There were other things that made Jesus really great teacher. He knew His students. He knew their hearts. There is no teacher in the human realm who can know the hearts of his students. He spoke not just to their minds, but He spoke words that penetrated, pierced, and changed their hearts.

He not only knew His students, but he knew what His students needed to hear, and that is what He gave to them, regardless of whether that’s what they wanted to hear or not. Regardless of their response, He knew what they really needed, and that is what He gave them.

He spoke words in due season, words that would meet the needs of the listeners. Sometimes those words were hard things to hear. He said, "Don't worry about anything" (see Matt. 6:25). He spoke against, anxiety, greed, hypocrisy, divorce. He talked about people who thought they were serving God, but one day would get to stand before God and God would say, “I never knew you. Depart from me you workers of iniquity” (Matt. 7:23).

If you want to be a popular teacher, that’s not exactly the route to go, especially when you're speaking to religious leaders. But Jesus spoke what his listeners needed to hear. Whether they were children, or parents, paralytics or Pharisees, whatever, He spoke what they needed to hear.

Mark 12 says, “And they came and said to him, 'Teacher, we know that you are true and do not care about anyone’s opinion. For you are not swayed by appearances, but truly teach the way of God'" (v. 14). Jesus had no fear of man. He loved God, and was not trying to win popularity contest. He loved people, and He knew to give them what they needed.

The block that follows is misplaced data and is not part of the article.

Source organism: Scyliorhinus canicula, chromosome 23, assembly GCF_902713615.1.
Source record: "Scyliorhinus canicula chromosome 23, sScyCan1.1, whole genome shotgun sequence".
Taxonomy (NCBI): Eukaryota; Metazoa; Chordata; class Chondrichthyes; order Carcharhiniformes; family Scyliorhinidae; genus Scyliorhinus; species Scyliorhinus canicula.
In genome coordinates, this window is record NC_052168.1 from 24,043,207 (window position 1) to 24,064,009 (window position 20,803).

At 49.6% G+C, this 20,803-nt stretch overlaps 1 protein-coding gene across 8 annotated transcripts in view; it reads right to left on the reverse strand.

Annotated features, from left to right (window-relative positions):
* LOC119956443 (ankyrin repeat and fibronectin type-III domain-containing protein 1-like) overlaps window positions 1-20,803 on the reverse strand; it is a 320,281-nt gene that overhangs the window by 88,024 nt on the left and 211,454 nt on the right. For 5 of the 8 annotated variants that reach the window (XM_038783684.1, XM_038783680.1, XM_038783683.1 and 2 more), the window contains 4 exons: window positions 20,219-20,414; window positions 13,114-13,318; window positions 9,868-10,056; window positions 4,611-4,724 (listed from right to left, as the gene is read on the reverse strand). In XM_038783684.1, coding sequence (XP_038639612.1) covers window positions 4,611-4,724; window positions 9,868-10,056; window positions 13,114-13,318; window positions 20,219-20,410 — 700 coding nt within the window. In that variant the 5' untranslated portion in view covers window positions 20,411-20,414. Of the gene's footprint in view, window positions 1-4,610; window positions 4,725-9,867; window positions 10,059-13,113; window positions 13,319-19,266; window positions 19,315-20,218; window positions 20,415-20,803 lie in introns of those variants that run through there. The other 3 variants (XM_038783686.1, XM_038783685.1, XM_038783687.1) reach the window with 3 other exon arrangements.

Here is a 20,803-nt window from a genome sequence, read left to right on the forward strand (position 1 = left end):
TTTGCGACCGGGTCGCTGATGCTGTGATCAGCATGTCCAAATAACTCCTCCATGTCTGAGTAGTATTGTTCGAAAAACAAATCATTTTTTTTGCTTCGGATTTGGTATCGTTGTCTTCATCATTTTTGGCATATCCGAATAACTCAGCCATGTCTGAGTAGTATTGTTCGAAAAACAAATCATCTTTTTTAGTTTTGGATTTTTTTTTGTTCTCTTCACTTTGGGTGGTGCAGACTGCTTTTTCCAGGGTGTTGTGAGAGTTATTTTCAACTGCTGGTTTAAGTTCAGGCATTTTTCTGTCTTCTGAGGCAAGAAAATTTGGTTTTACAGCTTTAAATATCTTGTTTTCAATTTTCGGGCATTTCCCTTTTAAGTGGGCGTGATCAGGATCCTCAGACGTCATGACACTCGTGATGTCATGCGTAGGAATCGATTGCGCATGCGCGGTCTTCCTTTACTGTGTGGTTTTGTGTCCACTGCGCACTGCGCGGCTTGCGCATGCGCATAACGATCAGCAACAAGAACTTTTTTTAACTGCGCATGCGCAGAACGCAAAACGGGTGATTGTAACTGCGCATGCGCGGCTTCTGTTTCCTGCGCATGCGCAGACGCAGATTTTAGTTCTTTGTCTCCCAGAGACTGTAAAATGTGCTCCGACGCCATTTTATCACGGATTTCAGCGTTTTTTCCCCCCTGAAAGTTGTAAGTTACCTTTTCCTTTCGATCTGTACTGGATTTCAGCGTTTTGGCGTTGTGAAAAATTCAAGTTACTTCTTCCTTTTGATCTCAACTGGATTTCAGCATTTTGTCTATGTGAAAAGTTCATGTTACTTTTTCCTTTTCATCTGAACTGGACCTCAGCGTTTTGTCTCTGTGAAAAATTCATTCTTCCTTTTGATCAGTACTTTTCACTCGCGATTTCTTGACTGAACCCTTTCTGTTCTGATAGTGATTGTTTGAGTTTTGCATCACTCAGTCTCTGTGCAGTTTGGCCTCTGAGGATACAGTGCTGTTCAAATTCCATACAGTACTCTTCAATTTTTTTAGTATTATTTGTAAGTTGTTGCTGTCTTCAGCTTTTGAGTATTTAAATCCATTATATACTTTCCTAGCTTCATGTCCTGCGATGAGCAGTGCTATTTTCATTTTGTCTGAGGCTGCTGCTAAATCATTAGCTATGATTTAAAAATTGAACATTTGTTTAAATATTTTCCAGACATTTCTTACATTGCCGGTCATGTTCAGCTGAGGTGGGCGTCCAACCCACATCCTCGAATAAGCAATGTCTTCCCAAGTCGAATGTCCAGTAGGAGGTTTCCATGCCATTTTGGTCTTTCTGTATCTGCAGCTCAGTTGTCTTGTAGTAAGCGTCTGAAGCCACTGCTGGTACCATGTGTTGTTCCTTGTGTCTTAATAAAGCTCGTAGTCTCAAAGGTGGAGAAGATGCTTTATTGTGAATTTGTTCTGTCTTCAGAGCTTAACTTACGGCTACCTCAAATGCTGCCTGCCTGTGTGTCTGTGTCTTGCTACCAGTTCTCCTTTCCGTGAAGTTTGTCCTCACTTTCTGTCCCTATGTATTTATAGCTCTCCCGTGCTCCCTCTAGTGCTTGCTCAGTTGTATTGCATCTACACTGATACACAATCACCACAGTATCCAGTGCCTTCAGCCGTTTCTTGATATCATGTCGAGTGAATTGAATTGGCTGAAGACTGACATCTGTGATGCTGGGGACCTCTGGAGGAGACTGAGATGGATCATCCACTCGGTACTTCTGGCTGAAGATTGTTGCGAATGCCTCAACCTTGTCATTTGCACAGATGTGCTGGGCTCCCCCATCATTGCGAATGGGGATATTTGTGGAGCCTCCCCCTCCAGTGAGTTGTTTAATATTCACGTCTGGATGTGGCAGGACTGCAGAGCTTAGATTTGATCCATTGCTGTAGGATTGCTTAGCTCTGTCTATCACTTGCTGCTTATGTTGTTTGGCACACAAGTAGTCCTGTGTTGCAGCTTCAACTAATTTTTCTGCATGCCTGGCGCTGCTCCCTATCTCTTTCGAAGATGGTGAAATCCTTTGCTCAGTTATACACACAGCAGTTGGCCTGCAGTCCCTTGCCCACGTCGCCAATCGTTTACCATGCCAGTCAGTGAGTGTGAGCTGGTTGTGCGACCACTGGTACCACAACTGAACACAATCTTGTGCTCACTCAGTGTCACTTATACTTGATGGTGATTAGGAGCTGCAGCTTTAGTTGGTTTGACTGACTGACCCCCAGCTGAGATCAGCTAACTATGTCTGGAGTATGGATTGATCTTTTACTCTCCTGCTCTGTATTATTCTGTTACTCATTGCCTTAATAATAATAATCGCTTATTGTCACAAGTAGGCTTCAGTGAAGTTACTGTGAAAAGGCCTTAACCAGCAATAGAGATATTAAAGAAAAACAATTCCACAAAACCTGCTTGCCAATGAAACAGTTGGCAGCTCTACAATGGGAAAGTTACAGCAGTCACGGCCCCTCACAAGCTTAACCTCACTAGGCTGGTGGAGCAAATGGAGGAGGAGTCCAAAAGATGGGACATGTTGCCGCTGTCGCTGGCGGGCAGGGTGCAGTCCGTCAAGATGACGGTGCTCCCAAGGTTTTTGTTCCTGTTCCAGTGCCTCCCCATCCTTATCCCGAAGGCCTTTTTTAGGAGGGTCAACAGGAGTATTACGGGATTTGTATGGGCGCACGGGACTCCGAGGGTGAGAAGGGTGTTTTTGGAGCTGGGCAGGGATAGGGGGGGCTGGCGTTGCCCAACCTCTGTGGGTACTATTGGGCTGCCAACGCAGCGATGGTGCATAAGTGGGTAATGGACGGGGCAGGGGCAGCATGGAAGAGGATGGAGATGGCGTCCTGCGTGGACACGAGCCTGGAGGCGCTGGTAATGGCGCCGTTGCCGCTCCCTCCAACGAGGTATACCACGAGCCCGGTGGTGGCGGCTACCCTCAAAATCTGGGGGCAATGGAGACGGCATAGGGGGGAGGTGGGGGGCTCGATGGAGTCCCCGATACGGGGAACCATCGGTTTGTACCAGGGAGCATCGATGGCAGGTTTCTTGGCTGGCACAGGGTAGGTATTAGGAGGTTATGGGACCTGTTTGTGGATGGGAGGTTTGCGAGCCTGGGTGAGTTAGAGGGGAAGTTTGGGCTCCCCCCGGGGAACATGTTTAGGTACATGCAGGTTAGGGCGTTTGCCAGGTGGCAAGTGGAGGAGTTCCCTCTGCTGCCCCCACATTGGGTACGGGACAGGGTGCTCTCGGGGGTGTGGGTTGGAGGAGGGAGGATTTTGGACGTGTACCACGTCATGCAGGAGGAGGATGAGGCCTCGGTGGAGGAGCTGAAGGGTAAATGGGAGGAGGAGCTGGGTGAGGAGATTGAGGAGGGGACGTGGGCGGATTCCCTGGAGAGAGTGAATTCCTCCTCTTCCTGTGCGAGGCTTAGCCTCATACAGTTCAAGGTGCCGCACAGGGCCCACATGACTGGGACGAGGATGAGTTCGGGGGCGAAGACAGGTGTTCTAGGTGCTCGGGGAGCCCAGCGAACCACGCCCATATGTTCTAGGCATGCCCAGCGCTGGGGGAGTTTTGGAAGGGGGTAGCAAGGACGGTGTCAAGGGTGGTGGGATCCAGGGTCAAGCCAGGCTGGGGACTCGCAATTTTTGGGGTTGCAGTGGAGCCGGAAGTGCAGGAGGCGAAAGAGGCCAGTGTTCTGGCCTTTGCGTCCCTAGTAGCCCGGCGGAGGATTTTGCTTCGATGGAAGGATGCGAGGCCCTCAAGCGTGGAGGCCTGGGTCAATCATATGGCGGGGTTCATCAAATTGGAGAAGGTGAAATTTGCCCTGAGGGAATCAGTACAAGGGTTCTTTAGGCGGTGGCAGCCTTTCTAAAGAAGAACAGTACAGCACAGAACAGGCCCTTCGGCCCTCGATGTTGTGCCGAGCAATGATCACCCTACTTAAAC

He not only knew the students and what they needed to hear, He knew the Scripture. He knew the Old Testament scriptures. He didn’t have a formal seminary training or advanced degrees. He was a student of the Word of God. In fact, the Gospels tell us that He quoted from at least twenty-four Old Testament books. I wonder how many of us could do that without opening our Bible—quote from twenty-four Old Testament books?

Jesus wasn’t teaching to impress people with how much He knew about the Old Testament, but He used the Word to point people to God and His Kingdom, but He helped them understand the Word. He showed them how it connected to their lives and to what God was doing in the world.

Jesus was also a great teacher because of the power of a life message. His life validated His message. He lived what He taught. His life backed up His words and was consistent with everything He taught. There was never a contradiction with what He did and what He said. He said, “blessed are the meek,” and then He said, “I am meek and lowly in spirit.”

He didn’t just talk about prayer, He actually prayed! When He said, “Love your enemies, forgive those who persecute you,” He wasn’t just giving theoretical theology there. He modeled what it was to return good for evil, to forgive your enemies, to love them and to pray for them.